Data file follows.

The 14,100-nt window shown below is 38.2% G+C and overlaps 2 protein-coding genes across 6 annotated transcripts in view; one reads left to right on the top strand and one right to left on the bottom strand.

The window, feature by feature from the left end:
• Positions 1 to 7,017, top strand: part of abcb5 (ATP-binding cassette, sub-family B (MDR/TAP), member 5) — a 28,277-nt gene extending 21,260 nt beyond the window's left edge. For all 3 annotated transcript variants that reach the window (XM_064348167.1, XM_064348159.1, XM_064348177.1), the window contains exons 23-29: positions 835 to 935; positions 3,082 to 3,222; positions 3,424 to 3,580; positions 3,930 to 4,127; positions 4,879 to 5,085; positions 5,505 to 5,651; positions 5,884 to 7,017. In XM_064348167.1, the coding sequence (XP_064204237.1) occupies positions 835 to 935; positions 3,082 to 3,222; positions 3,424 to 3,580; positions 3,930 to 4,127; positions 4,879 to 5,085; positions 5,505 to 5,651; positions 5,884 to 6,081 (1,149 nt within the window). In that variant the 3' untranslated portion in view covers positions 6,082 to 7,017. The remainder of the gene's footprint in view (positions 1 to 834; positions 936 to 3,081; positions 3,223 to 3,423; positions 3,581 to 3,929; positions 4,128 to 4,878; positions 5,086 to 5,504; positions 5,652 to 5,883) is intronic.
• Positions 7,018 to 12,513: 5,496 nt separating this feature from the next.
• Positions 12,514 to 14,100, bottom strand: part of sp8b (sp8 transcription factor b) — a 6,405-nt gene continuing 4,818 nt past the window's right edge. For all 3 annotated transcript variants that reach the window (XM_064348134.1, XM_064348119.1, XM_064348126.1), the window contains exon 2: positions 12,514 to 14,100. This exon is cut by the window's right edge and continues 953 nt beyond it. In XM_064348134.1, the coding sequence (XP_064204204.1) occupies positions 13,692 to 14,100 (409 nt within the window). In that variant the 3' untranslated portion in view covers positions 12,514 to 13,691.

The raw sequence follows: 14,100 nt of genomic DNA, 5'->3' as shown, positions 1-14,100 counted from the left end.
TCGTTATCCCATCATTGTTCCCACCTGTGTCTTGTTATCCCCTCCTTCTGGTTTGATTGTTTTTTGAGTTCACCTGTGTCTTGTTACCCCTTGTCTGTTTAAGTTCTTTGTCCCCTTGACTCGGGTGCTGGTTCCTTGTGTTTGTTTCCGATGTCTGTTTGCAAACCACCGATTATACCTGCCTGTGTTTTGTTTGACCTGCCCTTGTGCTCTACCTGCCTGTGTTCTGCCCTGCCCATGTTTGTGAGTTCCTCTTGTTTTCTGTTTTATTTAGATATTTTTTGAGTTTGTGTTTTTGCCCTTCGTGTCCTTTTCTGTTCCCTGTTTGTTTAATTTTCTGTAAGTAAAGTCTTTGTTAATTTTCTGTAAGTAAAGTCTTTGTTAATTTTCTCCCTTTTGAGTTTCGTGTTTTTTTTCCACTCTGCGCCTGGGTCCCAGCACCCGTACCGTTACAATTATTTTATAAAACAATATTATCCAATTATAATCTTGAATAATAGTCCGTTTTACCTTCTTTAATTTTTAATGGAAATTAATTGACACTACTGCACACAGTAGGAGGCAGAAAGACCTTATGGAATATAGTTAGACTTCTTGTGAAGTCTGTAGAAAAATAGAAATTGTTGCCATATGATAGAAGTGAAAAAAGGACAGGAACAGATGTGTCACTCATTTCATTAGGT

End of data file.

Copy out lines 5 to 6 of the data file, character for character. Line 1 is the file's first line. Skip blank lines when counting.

• Positions 12,514 to 14,100, bottom strand: part of sp8b (sp8 transcription factor b) — a 6,405-nt gene continuing 4,818 nt past the window's right edge. For all 3 annotated transcript variants that reach the window (XM_064348134.1, XM_064348119.1, XM_064348126.1), the window contains exon 2: positions 12,514 to 14,100. This exon is cut by the window's right edge and continues 953 nt beyond it. In XM_064348134.1, the coding sequence (XP_064204204.1) occupies positions 13,692 to 14,100 (409 nt within the window). In that variant the 3' untranslated portion in view covers positions 12,514 to 13,691.

The raw sequence follows: 14,100 nt of genomic DNA, 5'->3' as shown, positions 1-14,100 counted from the left end.